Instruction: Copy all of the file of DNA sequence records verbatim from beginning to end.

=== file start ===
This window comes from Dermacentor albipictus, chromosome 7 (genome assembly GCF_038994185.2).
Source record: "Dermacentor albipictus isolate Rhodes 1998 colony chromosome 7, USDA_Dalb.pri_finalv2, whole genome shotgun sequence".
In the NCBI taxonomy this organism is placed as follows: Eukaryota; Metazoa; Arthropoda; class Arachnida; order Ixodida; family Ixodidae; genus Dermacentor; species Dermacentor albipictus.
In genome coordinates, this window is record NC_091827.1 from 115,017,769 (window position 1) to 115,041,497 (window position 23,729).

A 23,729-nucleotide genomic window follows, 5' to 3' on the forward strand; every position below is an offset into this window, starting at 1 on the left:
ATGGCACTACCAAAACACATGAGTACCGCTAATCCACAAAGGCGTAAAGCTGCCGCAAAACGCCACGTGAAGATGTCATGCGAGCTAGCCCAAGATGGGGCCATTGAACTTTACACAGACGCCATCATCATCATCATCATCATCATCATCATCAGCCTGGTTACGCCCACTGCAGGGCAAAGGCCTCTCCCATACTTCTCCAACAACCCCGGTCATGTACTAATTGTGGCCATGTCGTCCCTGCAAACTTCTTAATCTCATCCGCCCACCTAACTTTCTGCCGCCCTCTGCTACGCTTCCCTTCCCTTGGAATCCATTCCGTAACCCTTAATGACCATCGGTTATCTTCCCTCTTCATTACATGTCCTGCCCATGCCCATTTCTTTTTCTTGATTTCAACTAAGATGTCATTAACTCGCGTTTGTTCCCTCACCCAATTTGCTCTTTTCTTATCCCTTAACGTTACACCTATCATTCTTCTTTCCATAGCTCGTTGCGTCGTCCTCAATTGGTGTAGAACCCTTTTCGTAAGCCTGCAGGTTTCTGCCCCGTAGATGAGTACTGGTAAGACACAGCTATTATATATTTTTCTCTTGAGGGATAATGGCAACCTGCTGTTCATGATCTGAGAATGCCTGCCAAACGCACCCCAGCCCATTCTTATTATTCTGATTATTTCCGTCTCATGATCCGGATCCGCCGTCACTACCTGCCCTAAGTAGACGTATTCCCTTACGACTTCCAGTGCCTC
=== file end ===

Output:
This window comes from Dermacentor albipictus, chromosome 7 (genome assembly GCF_038994185.2).
Source record: "Dermacentor albipictus isolate Rhodes 1998 colony chromosome 7, USDA_Dalb.pri_finalv2, whole genome shotgun sequence".
In the NCBI taxonomy this organism is placed as follows: Eukaryota; Metazoa; Arthropoda; class Arachnida; order Ixodida; family Ixodidae; genus Dermacentor; species Dermacentor albipictus.
In genome coordinates, this window is record NC_091827.1 from 115,017,769 (window position 1) to 115,041,497 (window position 23,729).

A 23,729-nucleotide genomic window follows, 5' to 3' on the forward strand; every position below is an offset into this window, starting at 1 on the left:
ATGGCACTACCAAAACACATGAGTACCGCTAATCCACAAAGGCGTAAAGCTGCCGCAAAACGCCACGTGAAGATGTCATGCGAGCTAGCCCAAGATGGGGCCATTGAACTTTACACAGACGCCATCATCATCATCATCATCATCATCATCATCAGCCTGGTTACGCCCACTGCAGGGCAAAGGCCTCTCCCATACTTCTCCAACAACCCCGGTCATGTACTAATTGTGGCCATGTCGTCCCTGCAAACTTCTTAATCTCATCCGCCCACCTAACTTTCTGCCGCCCTCTGCTACGCTTCCCTTCCCTTGGAATCCATTCCGTAACCCTTAATGACCATCGGTTATCTTCCCTCTTCATTACATGTCCTGCCCATGCCCATTTCTTTTTCTTGATTTCAACTAAGATGTCATTAACTCGCGTTTGTTCCCTCACCCAATTTGCTCTTTTCTTATCCCTTAACGTTACACCTATCATTCTTCTTTCCATAGCTCGTTGCGTCGTCCTCAATTGGTGTAGAACCCTTTTCGTAAGCCTGCAGGTTTCTGCCCCGTAGATGAGTACTGGTAAGACACAGCTATTATATATTTTTCTCTTGAGGGATAATGGCAACCTGCTGTTCATGATCTGAGAATGCCTGCCAAACGCACCCCAGCCCATTCTTATTATTCTGATTATTTCCGTCTCATGATCCGGATCCGCCGTCACTACCTGCCCTAAGTAGACGTATTCCCTTACGACTTCCAGTGCCTC